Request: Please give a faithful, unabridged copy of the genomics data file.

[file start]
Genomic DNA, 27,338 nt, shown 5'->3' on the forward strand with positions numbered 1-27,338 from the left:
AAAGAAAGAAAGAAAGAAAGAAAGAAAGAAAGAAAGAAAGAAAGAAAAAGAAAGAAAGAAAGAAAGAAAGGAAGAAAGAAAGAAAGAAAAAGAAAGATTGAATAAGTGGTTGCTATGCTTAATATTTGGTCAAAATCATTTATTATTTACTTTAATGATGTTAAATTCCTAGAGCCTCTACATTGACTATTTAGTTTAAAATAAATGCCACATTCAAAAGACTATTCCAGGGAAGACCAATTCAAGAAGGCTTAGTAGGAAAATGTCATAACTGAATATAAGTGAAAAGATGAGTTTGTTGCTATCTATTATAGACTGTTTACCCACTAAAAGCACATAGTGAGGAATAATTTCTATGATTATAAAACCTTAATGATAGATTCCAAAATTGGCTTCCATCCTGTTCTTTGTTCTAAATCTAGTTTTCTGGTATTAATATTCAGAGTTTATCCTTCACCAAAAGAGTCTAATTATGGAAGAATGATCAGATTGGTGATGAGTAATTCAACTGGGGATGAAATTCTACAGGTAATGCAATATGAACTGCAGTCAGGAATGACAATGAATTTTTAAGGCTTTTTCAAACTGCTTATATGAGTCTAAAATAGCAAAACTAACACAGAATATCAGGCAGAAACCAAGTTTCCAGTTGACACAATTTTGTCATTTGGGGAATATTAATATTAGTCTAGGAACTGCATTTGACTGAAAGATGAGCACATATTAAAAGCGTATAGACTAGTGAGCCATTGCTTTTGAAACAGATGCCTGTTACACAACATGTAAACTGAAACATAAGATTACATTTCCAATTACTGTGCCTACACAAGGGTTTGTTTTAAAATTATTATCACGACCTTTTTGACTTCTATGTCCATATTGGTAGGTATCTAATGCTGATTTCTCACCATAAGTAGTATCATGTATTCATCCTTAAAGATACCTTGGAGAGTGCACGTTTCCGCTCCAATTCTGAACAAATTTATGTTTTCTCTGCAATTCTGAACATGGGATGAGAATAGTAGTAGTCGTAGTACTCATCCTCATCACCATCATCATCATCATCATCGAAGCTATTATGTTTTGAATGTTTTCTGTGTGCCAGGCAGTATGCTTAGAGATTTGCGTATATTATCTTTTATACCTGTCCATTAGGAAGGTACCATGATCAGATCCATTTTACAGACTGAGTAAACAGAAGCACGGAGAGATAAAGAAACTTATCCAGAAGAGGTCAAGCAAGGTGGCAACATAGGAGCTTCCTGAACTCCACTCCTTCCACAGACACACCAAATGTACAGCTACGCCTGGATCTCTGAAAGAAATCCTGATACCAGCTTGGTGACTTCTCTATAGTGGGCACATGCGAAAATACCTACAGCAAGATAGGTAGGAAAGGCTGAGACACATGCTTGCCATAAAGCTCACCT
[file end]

Genomic DNA, 27,338 nt, shown 5'->3' on the forward strand with positions numbered 1-27,338 from the left:
AAAGAAAGAAAGAAAGAAAGAAAGAAAGAAAGAAAGAAAGAAAGAAAAAGAAAGAAAGAAAGAAAGAAAGGAAGAAAGAAAGAAAGAAAAAGAAAGATTGAATAAGTGGTTGCTATGCTTAATATTTGGTCAAAATCATTTATTATTTACTTTAATGATGTTAAATTCCTAGAGCCTCTACATTGACTATTTAGTTTAAAATAAATGCCACATTCAAAAGACTATTCCAGGGAAGACCAATTCAAGAAGGCTTAGTAGGAAAATGTCATAACTGAATATAAGTGAAAAGATGAGTTTGTTGCTATCTATTATAGACTGTTTACCCACTAAAAGCACATAGTGAGGAATAATTTCTATGATTATAAAACCTTAATGATAGATTCCAAAATTGGCTTCCATCCTGTTCTTTGTTCTAAATCTAGTTTTCTGGTATTAATATTCAGAGTTTATCCTTCACCAAAAGAGTCTAATTATGGAAGAATGATCAGATTGGTGATGAGTAATTCAACTGGGGATGAAATTCTACAGGTAATGCAATATGAACTGCAGTCAGGAATGACAATGAATTTTTAAGGCTTTTTCAAACTGCTTATATGAGTCTAAAATAGCAAAACTAACACAGAATATCAGGCAGAAACCAAGTTTCCAGTTGACACAATTTTGTCATTTGGGGAATATTAATATTAGTCTAGGAACTGCATTTGACTGAAAGATGAGCACATATTAAAAGCGTATAGACTAGTGAGCCATTGCTTTTGAAACAGATGCCTGTTACACAACATGTAAACTGAAACATAAGATTACATTTCCAATTACTGTGCCTACACAAGGGTTTGTTTTAAAATTATTATCACGACCTTTTTGACTTCTATGTCCATATTGGTAGGTATCTAATGCTGATTTCTCACCATAAGTAGTATCATGTATTCATCCTTAAAGATACCTTGGAGAGTGCACGTTTCCGCTCCAATTCTGAACAAATTTATGTTTTCTCTGCAATTCTGAACATGGGATGAGAATAGTAGTAGTCGTAGTACTCATCCTCATCACCATCATCATCATCATCATCGAAGCTATTATGTTTTGAATGTTTTCTGTGTGCCAGGCAGTATGCTTAGAGATTTGCGTATATTATCTTTTATACCTGTCCATTAGGAAGGTACCATGATCAGATCCATTTTACAGACTGAGTAAACAGAAGCACGGAGAGATAAAGAAACTTATCCAGAAGAGGTCAAGCAAGGTGGCAACATAGGAGCTTCCTGAACTCCACTCCTTCCACAGACACACCAAATGTACAGCTACGCCTGGATCTCTGAAAGAAATCCTGATACCAGCTTGGTGACTTCTCTATAGTGGGCACATGCGAAAATACCTACAGCAAGATAGGTAGGAAAGGCTGAGACACATGCTTGCCATAAAGCTCACCT